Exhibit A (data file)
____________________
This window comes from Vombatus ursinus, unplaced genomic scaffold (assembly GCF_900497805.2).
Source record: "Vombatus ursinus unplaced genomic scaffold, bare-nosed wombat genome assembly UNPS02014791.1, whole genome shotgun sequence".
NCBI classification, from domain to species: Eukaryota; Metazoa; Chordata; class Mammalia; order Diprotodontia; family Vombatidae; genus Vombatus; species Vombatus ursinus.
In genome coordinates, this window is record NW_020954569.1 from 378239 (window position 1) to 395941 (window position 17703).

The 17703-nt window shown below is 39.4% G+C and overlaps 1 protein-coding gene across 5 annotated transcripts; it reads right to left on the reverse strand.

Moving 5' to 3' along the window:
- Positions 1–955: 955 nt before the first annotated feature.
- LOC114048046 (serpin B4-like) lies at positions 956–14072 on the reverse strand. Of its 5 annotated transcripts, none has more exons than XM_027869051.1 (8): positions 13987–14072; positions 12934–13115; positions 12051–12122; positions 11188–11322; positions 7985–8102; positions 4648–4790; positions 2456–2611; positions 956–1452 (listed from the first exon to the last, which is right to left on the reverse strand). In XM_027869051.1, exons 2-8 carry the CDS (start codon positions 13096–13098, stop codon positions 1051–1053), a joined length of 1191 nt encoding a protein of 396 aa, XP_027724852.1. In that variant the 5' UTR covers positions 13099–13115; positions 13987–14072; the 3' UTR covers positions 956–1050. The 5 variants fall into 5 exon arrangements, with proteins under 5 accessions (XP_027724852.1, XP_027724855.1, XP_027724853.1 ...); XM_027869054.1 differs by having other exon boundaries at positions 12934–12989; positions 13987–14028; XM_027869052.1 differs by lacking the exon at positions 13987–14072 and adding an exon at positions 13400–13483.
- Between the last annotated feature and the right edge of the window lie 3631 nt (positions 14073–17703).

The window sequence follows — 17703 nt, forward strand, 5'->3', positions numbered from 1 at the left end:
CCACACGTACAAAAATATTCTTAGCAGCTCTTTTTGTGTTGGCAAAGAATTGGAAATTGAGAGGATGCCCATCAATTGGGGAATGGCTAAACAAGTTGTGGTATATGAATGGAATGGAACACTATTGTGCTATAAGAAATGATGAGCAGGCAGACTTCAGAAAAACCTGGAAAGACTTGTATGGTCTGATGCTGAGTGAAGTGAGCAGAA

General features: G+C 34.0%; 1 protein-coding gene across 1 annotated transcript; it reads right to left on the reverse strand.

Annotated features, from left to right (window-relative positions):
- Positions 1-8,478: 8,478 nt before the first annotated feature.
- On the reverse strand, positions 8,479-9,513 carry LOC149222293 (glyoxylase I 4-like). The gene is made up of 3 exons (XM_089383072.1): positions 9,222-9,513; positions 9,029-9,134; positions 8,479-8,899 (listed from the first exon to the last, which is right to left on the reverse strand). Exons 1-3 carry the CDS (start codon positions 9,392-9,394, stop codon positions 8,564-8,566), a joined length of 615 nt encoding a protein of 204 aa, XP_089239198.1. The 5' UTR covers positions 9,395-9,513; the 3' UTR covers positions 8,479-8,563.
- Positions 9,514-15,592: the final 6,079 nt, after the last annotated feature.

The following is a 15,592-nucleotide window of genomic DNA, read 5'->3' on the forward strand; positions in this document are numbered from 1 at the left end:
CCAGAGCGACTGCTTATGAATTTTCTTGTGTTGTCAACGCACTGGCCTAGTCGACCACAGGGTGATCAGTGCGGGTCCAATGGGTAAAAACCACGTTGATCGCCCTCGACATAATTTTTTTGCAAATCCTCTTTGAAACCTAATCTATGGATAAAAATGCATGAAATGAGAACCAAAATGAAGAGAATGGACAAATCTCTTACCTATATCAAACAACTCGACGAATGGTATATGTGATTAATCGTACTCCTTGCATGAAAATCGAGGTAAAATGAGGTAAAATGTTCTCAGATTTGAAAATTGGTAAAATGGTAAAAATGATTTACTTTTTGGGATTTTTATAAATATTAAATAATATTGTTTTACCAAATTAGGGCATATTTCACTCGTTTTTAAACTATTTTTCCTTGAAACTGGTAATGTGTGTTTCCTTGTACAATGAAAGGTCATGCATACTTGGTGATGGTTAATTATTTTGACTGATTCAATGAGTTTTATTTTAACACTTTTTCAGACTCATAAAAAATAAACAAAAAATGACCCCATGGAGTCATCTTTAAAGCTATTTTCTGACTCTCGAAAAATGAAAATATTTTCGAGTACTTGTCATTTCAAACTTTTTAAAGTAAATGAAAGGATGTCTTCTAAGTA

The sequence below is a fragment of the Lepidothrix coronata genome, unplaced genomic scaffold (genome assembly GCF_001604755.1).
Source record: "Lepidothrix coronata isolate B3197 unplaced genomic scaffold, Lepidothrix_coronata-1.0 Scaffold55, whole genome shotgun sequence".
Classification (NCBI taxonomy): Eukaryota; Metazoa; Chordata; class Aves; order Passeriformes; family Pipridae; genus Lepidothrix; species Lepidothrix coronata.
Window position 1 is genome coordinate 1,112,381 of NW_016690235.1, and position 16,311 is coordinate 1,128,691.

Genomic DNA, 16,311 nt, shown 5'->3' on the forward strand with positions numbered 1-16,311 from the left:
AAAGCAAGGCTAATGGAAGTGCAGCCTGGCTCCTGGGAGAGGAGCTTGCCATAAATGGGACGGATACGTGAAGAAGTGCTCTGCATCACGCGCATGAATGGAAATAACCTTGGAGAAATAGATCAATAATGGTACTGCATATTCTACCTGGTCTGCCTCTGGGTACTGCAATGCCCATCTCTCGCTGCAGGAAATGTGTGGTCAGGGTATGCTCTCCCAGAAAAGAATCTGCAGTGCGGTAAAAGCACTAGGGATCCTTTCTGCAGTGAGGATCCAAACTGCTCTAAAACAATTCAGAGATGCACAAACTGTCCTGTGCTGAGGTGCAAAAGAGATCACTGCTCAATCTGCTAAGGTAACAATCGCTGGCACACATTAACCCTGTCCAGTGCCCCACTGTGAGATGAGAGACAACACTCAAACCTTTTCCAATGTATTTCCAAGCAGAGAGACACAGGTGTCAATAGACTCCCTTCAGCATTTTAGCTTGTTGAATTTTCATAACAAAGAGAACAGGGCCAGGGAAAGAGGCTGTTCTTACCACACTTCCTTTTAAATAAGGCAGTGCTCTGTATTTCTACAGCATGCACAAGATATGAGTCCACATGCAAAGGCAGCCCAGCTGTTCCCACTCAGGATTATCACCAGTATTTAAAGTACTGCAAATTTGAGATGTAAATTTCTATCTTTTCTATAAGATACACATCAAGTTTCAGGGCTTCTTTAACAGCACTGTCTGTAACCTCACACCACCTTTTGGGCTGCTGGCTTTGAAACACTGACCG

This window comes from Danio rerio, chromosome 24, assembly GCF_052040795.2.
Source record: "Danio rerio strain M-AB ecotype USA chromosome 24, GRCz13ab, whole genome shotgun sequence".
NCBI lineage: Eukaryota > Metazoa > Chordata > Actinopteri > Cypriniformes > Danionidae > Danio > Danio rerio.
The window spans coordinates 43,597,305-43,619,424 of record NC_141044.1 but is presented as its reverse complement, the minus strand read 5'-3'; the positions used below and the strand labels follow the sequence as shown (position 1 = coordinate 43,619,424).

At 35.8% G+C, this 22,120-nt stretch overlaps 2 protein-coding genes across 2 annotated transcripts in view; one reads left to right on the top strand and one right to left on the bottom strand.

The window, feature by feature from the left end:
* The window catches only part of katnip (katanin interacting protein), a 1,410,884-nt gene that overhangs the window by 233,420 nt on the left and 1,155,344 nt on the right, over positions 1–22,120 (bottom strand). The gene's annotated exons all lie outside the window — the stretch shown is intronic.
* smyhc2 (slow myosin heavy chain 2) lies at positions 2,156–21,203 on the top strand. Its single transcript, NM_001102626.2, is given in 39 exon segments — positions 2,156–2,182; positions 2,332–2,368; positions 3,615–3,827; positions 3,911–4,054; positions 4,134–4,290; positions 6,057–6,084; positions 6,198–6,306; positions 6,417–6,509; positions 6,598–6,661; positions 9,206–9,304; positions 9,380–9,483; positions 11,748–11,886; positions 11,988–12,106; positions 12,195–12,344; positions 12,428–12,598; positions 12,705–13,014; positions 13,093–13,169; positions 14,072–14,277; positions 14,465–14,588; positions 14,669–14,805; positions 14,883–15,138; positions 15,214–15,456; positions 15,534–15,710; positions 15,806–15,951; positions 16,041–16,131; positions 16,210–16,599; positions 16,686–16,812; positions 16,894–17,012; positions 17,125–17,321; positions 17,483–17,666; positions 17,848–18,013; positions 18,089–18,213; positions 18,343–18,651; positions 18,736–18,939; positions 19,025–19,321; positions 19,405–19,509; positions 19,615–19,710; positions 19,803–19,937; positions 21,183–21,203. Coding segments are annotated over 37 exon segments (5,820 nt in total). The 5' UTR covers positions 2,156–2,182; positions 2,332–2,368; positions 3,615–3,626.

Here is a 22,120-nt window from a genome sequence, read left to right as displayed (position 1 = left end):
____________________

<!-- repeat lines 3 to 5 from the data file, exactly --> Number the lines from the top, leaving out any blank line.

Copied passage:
NCBI classification, from domain to species: Eukaryota; Metazoa; Chordata; class Mammalia; order Diprotodontia; family Vombatidae; genus Vombatus; species Vombatus ursinus.
In genome coordinates, this window is record NW_020954569.1 from 378239 (window position 1) to 395941 (window position 17703).

The 17703-nt window shown below is 39.4% G+C and overlaps 1 protein-coding gene across 5 annotated transcripts; it reads right to left on the reverse strand.